This is an archival story that predates current editorial management.
This archival content was written, edited, and published prior to LAist's acquisition by its current owner, Southern California Public Radio ("SCPR"). Content, such as language choice and subject matter, in archival articles therefore may not align with SCPR's current editorial standards. To learn more about those standards and why we make this distinction, please click here.
MOCA Is Quietly Bringing Art Where You Least Expect It
MOCA has been quietly lending out its artwork from its permanent collection to an art space out in Arlington Heights in an effort to bring art to an underserved community.
The Underground Museum, which is nestled in Arlington Heights—a neighborhood just east of Mid-City and south of Koreatown—is the satellite art space that will be hosting a series of exhibitions coming from MOCA's collection for the next three years, according to the L.A. Times. From the outside, the nondescript Underground Museum looks like a basic storefront sandwiched between a lawn mower store and carpet shop. At a glance, you wouldn't realize that "7 Fragments for George Méliès," the video installation of renowned South African artist William Kentridge, is currently on display inside through November.
William Kentridge's video installation on display at the Underground Museum (Photo via Instagram)
The Times says MOCA's artwork at the Underground Museum is "placing important works of art in a largely working-class black and Latino neighborhood at the heart of Los Angeles."
Painter Noah Davis, 32, founded this art space—one that also has a garden and a community library with books and vinyl, and is the man who is working with MOCA to curating exhibitions from their collection. He created about a dozen exhibit proposals after combing through MOCA's nearly 7,000 permanent collection pieces, and his art space will display one to two of his selected exhibition proposals per year. The artwork he selects is typically more on the abstract side.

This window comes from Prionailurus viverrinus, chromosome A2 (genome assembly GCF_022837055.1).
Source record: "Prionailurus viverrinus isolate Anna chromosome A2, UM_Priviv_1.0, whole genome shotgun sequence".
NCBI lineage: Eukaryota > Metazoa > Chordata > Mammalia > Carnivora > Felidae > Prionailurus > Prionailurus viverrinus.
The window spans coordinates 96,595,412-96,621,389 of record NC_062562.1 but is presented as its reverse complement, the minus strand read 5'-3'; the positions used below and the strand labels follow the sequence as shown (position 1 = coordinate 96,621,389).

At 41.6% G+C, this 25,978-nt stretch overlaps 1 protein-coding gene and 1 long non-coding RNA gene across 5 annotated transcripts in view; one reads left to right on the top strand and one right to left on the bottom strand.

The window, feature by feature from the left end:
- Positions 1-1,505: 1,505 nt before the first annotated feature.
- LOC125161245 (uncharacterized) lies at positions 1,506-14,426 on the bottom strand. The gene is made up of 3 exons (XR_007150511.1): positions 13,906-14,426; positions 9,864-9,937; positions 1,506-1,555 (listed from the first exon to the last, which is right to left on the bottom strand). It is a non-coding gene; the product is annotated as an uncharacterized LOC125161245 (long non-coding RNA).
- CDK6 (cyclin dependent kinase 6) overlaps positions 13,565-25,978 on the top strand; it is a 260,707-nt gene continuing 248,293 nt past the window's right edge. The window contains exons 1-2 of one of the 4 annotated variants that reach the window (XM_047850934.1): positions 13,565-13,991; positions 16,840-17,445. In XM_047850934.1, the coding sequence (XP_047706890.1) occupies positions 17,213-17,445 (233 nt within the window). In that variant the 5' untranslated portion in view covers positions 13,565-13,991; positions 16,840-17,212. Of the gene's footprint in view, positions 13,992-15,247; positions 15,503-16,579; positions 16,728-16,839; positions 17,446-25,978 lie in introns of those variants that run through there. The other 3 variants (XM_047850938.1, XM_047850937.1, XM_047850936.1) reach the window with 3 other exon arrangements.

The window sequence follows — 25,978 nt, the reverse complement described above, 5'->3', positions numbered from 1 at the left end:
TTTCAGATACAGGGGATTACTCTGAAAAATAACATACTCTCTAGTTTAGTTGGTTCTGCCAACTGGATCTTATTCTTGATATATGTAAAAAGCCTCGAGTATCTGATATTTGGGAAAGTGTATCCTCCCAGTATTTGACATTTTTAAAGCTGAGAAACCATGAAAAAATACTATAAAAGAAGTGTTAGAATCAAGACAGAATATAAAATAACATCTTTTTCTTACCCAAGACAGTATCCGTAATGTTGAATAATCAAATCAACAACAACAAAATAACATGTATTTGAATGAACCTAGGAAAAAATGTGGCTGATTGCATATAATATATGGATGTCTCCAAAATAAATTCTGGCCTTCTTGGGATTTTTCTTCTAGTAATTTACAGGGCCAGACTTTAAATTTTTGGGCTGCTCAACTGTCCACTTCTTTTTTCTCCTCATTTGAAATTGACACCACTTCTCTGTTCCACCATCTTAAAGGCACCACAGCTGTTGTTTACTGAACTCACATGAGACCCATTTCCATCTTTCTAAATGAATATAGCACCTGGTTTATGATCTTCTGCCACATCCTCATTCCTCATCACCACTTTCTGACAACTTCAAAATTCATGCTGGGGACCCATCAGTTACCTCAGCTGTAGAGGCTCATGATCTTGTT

The shows aren't heavily advertised either. "What's cool about it is its low profile," MOCA chief curator Helen Molesworth told the Times. "It's the word of mouth way people hear about it."
MOCA isn't the only museum bringing artwork to the masses in pop-up satellites. LACMA has held a few exhibitions over the years at the Charles White Elementary School Gallery. Westwood's Hammer Museum also recently opened a new space in Leimert Park.
The Underground Museum is located at 3508 W. Washington Blvd., Arlington Heights, (323) 989-9925
But Yeoh is the first to publicly identify as Asian. We take a look at Oberon's complicated path in Hollywood.
His latest solo exhibition is titled “Flutterluster,” showing at Los Angeles gallery Matter Studio. It features large works that incorporate what Huss describes as a “fluttering line” that he’s been playing with ever since he was a child — going on 50 years.
It's set to open by mid-to-late February.
The new Orange County Museum of Art opens its doors to the public on Oct. 8.
Comic-Con Is Live And In-Person Again And Yes, That Means Cosplayers Are Back. Why They're So ExcitedCosplayers will be holding court once again and taking photos with onlookers at the con.
Sacheen Littlefeather Talks About What Really Happened Before, During And After Rejecting Marlon Brando’s OscarLittlefeather recalls an “incensed” John Wayne having to be restrained from assaulting her and being threatened with arrest if she read the long speech Brando sent with her.